(since you are learning) and a fairly wide roast range like a Sulawesi
Toraja.  Sulawesi is also excellent in espresso.  I started (7yrs ago) with
an electric drum roaster and pretty well burned my first roast (Brazil
Cerrado).  I did the sampler approach with my first order from Sweet Marias
because I didn't know what to order (other than knowing I had to get some
Sulawesi).  The neat thing about drum roasting is that you can do smaller
sizes too and don't have to sacrifice a lot of coffee while you are
learning.  Then when you have your "coffee legs", you can easily move to
larger quantities.
Have fun,
Rick
From: homeroast-admin
[mailto:homeroast-admin] On Behalf Of Craig Groendyk
Sent: Sunday, January 28, 2007 5:05 PM
To: homeroast
Subject: Re: +RK Drums
Pat,
 
You may be just the person I need advice from.  I am about to order an RK
Drum and join the ranks of homeroasters. To date I've been purchasing fresh
roasted coffee from Cafe Fresco over the net or Bongo Java in Nashville. I
have a Silvia / Rocky setup (PID from Jim Gallt added). I'm an Espresso or
Cafe Crema type. 
I am anticipating a bit of a learning curve as I aquaint myself to both
roasting in general and the RK setup specifically.
I am looking for suggestions on how best to start. Is there a particular
bean that is best to cut my teeth on? A bean that will react favorably to
multiple roast styles while I am dialing in the process. Or, should I take
the sampler approach with several different beans?
Looking for wisdom from the sages that have already blazed this trail!
Craig

22) From: Craig Groendyk
Rick,
Sounds like a plan!
Thanks for the feedback.
Craig

23) From: raymanowen
"Is there a particular bean that is best to cut my teeth on?"
Yes. That would be a Coffee bean from Sweet Maria's, Craig.
They supply green, mostly, and beans roasted by the Cupper himself, Tom.
That would be the Epitome of flavor for roasted coffee beans. You'll really
enjoy roasting and pulling espresso shots, but if you want the Gold Standard
of roasting excellence for a particular bean, it can be had.
One of these days I, too, look forward to a real espresso machine. The
simulator I have is like practicing on a John Deere to run a Cat D9.
Cheers -RayO, aka Opa!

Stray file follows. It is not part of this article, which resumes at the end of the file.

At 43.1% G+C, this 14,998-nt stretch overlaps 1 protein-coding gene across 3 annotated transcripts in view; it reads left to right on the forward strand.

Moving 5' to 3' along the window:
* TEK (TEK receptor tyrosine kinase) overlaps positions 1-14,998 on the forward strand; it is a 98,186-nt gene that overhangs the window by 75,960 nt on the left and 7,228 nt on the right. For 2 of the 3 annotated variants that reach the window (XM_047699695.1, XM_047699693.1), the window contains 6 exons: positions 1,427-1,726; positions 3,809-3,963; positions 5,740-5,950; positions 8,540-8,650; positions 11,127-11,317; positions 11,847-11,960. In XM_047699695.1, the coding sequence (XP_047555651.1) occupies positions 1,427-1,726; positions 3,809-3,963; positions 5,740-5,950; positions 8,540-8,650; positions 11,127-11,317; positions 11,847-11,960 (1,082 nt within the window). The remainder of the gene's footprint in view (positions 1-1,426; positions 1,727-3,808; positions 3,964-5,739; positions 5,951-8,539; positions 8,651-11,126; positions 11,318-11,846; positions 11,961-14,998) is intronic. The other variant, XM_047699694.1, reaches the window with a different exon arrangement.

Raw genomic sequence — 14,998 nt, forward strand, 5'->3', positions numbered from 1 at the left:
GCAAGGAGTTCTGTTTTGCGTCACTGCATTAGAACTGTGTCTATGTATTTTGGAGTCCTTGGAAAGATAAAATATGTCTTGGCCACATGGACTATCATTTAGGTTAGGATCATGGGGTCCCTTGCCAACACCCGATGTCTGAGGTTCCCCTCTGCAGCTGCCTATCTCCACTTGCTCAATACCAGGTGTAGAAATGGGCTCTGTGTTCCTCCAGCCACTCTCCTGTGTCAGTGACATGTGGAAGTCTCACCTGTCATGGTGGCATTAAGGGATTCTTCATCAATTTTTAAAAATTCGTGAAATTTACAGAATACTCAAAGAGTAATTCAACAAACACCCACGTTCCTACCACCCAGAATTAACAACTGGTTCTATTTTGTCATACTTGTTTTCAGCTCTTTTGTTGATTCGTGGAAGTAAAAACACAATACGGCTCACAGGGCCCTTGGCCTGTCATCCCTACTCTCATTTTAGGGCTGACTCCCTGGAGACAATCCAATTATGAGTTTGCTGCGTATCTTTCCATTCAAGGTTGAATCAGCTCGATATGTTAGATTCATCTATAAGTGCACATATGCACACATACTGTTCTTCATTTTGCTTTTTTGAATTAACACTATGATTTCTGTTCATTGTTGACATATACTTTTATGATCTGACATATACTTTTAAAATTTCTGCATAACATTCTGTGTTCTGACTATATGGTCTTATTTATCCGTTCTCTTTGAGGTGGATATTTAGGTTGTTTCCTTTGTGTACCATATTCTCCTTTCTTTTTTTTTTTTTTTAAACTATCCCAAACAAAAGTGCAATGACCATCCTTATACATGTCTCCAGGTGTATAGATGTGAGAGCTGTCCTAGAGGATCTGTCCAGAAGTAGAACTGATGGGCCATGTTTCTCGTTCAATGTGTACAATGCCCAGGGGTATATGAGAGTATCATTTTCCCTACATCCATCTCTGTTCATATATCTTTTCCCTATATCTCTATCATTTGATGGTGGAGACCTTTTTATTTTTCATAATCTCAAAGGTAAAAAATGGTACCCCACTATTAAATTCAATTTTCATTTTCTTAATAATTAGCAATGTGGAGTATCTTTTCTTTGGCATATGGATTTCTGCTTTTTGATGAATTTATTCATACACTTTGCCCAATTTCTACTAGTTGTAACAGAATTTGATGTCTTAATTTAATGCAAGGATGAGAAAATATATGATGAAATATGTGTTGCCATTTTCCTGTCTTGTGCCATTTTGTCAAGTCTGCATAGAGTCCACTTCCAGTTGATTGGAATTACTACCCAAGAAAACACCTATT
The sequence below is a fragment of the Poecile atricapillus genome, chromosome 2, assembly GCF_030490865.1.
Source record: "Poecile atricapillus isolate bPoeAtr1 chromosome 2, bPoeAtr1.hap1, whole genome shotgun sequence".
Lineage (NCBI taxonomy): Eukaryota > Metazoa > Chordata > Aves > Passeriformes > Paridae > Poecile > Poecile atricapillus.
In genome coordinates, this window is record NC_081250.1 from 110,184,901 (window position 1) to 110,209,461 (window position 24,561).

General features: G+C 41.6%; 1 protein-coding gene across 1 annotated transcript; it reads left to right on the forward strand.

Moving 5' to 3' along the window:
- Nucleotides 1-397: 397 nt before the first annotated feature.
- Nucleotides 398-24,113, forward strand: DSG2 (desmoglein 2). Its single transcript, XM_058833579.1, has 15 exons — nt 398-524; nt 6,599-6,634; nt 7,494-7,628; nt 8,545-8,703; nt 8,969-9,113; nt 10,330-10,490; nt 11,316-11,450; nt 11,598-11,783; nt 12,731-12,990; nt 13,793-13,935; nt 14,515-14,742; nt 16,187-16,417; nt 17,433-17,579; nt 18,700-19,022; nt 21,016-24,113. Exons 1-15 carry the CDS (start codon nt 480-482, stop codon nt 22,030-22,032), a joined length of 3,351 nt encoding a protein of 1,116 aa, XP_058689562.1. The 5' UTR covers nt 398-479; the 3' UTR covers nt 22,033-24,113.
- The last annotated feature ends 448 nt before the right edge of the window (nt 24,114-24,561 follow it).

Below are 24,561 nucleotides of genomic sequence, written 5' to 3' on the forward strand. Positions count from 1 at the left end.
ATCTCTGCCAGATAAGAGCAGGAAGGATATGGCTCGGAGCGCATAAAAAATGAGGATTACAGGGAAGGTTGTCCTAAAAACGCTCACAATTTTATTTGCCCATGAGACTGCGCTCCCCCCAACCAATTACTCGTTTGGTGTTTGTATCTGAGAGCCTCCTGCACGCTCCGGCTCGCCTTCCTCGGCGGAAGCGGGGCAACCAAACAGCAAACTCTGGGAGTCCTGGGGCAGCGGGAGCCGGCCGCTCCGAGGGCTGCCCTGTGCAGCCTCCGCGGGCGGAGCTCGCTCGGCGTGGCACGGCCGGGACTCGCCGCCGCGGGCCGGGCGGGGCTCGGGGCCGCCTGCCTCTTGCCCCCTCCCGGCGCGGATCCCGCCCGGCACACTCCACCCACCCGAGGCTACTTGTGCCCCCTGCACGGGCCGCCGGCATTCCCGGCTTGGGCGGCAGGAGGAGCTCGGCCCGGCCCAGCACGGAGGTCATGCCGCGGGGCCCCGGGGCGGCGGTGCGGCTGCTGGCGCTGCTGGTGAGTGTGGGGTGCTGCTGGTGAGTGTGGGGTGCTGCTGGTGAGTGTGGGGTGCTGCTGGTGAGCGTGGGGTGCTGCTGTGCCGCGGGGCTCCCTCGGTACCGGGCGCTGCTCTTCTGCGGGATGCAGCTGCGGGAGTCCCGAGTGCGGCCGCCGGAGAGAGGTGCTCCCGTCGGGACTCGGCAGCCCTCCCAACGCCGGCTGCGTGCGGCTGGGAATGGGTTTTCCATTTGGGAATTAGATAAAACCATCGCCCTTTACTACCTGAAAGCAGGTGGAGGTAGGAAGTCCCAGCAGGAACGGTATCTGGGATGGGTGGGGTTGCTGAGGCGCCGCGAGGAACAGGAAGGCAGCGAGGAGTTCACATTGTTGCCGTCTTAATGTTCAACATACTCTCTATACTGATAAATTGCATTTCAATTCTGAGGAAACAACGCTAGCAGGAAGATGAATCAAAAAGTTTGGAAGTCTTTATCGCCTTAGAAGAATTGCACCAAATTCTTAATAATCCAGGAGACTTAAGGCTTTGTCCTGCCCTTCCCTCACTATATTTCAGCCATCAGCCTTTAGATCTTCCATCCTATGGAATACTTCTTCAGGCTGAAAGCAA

*Disclaimer:* *These statements have not been evaluated by the SCAA. This
advice is not intended to diagnose, treat, cure or ameliorate any coffee
condition.***

24) From: Pat Murray
Craig,
I'm too "green" to give much advice. I would go with Craig's advice.  So far
I am brewing with a TV and an Aeropress. Beans with a good loud 1st crack is
an excellent suggestion.  I also had my best early drum roasts using a bean
that was forgiving if it went 30 seconds, or more into 2nd.  I highly
recommend the Moka Kadir from Sweet Maria's.  I have read where other list
members who drink espresso use it sometimes. The only reawback to it is that
since it is a blend of beans, it has a more drawn out 1st and 2nd crack, so
the beginning and ends of the crack stages are not quite as distinct as a
single origion bean.
Also, you can't go wrong with RayO's advice.  Tom at Sweet Maria's has gone
well beyond excellence in cupping and selecting only the very best most
unique beans from around the world to help this coffee community thrive.
On 1/28/07, Craig Groendyk  wrote:
<Snip>

25) From: Pat Murray
OOPs, That was Rick's advice. Sorry...
On 1/28/07, Pat Murray  wrote:
<Snip>

26) From: Craig Groendyk
This is a multi-part message in MIME format.
Knew what you mean't the first time.  Thanks for your thoughts.  I'm =
anxious to get going with the purchase and installation and join the =
rest of the hands-on community.
Regards,
Craig

27) From: Justin Schwarz
--Apple-Mail-1-694894105
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get at least 10lbs. of something that you know you like and get to  
know that bean well.  I have bought 5lb.-ers of some really great  
coffees and each roast brought me closer to the coffee's "sweet spot"  
unfortunately it was on the last lb. of green stripe and on the last  
lb. of brazil YB out of 5lb.-ers.  your batches will be bigger and  
your stash will grow accordingly.  make sure it's a good cracker too,  
peaberrys usually have quiet first cracks.
Have fun, now you're cooking with gas!
Justin Schwarz
houstini
If there is anything worth doing, it's worth doing right.
--Apple-Mail-1-694894105
Content-Transfer-Encoding: quoted-printable
Content-Type: text/html;
	charsetO-8859-1
get at least 10lbs. of something =
that you know you like and get to know that bean well. I have bought =
5lb.-ers of some really great coffees and each roast brought me closer =
to the coffee's "sweet spot" unfortunately it was on the last lb. of =
green stripe and on the last lb. of brazil YB out of 5lb.-ers. your =
batches will be bigger and your stash will grow accordingly. make =
sure it's a good cracker too, peaberrys usually have quiet first =
cracks.
Have = fun, now you're cooking with gas!

Justin = Schwarzhoustini
If there is anything worth = doing, it's worth doing right.

= --Apple-Mail-1-694894105--